What does it take to win in asymmetrical modern warfare?
This article stems from my personal experience during service and subsequent interaction with members of officers of other nations, so please, take this as my personal observation rather than anything else.
Warfare is a brutal arena, believe me, what you see in the movies or the newspapers does not justify how it actually is. It is something that can only be appreciated if you’ve actually experienced it yourself otherwise it is something very difficult to understand and therefore appreciate. This is why you would often see service members roll their eyes when someone, like an academician or journalist, tries to lecture them about it. The ground realities are a completely different environment to exist.
In that regard, I build this article from an exchange I was a part of between a Pakistani army officer who had served in the two Battles of Swat, an American veteran who had served during the Battle of Fallujah, a war historian from the UK and yours truly. We were discussing the different performances of the Pakistani military in Swat and the American one in Fallujah. For those who do not know, Fallujah was a very difficult battle for the American and allied forces against the Iraqi insurgency (please, let’s keep the politics aside for a moment); however, Pakistan was successfully able to clear and hold Swat. On papers, it should not have been so.
The main contention?
The contention we agreed were thus: technology has changed the way that the military perceives and reacts to operational issues. Moreover, militaries of the world have become very politically sensitive; their operations need to cater to that aspect of the operations as well. For example, the British did not commit their full weight behind the Second Battle of Fallujah out of the fear of casualties on their sides fearing the ramifications politically (Mark, 2012). As we entered an era dominated by asymmetrical warfare it was important to take this into consideration as well on a level which was not there before.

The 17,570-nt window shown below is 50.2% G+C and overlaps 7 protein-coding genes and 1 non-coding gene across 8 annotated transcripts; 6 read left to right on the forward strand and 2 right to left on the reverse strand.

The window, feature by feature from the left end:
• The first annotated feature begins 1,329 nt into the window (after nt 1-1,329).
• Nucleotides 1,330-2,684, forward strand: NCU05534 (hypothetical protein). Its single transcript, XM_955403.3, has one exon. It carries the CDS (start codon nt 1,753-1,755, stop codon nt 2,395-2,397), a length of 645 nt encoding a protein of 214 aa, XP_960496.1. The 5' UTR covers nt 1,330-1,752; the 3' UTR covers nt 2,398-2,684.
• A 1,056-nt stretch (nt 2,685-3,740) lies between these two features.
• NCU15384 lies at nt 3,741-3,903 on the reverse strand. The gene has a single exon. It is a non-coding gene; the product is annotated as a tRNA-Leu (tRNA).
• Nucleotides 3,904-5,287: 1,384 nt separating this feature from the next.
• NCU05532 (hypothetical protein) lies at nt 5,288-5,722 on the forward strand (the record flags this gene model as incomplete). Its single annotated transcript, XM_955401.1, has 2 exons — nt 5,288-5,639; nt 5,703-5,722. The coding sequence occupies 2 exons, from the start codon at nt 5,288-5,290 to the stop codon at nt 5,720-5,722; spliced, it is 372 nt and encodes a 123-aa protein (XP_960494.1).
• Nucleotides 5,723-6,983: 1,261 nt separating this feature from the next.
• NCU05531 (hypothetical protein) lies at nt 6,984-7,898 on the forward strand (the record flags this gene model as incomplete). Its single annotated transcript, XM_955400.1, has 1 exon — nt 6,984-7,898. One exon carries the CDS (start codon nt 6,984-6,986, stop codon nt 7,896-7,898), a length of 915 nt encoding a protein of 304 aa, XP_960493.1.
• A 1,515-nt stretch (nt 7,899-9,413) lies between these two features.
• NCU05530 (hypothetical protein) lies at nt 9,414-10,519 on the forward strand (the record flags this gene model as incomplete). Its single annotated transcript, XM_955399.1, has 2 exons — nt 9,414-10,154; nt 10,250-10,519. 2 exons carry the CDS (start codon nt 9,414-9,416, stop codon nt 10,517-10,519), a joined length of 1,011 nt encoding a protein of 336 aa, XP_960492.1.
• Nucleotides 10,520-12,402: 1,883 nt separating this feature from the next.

Why Fallujah and Swat?
As a very brief recap, let’s see why these two arenas (Fallujah and Swat) warrant comparison; both were urban battles, both had a conventional force fighting an unconventional one, both had one side enjoy a relatively high degree of air superiority, both had to cater to a civilian population caught in the middle and both had to be held with the military catering to a damaged infrastructure and both were highly politicized engagements.
Though it should be noted that Swat is a mountainous region where as Fallujah is mostly flat terrain therefore, Swat would be considered a much more difficult terrain in terms of operational planning and execution.
The key difference
The key difference in the way either force approached the battle is quite deep and needs some elaboration. Take into consideration how both these forces understand an operational issue, let’s say for instance, the Americans had lost an area and need to take it back or hold it and so have the Pakistanis faced a similar issue. The answer to this question would be quite different.